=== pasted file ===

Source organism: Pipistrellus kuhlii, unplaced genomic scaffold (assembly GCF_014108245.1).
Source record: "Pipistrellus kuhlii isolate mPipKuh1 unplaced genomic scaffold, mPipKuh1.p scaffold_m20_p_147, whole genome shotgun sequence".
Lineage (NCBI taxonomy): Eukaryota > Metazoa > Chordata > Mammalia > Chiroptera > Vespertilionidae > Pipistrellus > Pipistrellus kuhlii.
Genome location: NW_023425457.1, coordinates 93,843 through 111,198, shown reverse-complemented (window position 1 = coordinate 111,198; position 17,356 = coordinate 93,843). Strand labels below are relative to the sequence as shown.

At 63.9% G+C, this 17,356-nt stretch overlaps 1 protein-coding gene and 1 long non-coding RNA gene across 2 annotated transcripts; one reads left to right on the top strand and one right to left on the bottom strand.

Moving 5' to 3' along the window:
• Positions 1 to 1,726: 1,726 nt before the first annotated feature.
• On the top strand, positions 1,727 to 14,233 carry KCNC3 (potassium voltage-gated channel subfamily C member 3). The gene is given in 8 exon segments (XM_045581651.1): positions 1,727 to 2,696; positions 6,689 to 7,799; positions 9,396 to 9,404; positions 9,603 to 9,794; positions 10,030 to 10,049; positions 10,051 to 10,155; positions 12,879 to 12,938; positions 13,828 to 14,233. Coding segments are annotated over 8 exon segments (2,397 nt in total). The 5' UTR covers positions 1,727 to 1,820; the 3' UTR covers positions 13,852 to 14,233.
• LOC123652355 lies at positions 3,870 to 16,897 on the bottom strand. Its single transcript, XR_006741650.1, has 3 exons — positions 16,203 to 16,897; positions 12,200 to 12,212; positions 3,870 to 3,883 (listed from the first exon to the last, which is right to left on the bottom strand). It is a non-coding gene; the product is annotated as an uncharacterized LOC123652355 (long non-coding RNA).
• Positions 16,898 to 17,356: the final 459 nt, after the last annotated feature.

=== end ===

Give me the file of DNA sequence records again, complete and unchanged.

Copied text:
Source organism: Pipistrellus kuhlii, unplaced genomic scaffold (assembly GCF_014108245.1).
Source record: "Pipistrellus kuhlii isolate mPipKuh1 unplaced genomic scaffold, mPipKuh1.p scaffold_m20_p_147, whole genome shotgun sequence".
Lineage (NCBI taxonomy): Eukaryota > Metazoa > Chordata > Mammalia > Chiroptera > Vespertilionidae > Pipistrellus > Pipistrellus kuhlii.
Genome location: NW_023425457.1, coordinates 93,843 through 111,198, shown reverse-complemented (window position 1 = coordinate 111,198; position 17,356 = coordinate 93,843). Strand labels below are relative to the sequence as shown.

At 63.9% G+C, this 17,356-nt stretch overlaps 1 protein-coding gene and 1 long non-coding RNA gene across 2 annotated transcripts; one reads left to right on the top strand and one right to left on the bottom strand.

Moving 5' to 3' along the window:
• Positions 1 to 1,726: 1,726 nt before the first annotated feature.
• On the top strand, positions 1,727 to 14,233 carry KCNC3 (potassium voltage-gated channel subfamily C member 3). The gene is given in 8 exon segments (XM_045581651.1): positions 1,727 to 2,696; positions 6,689 to 7,799; positions 9,396 to 9,404; positions 9,603 to 9,794; positions 10,030 to 10,049; positions 10,051 to 10,155; positions 12,879 to 12,938; positions 13,828 to 14,233. Coding segments are annotated over 8 exon segments (2,397 nt in total). The 5' UTR covers positions 1,727 to 1,820; the 3' UTR covers positions 13,852 to 14,233.
• LOC123652355 lies at positions 3,870 to 16,897 on the bottom strand. Its single transcript, XR_006741650.1, has 3 exons — positions 16,203 to 16,897; positions 12,200 to 12,212; positions 3,870 to 3,883 (listed from the first exon to the last, which is right to left on the bottom strand). It is a non-coding gene; the product is annotated as an uncharacterized LOC123652355 (long non-coding RNA).
• Positions 16,898 to 17,356: the final 459 nt, after the last annotated feature.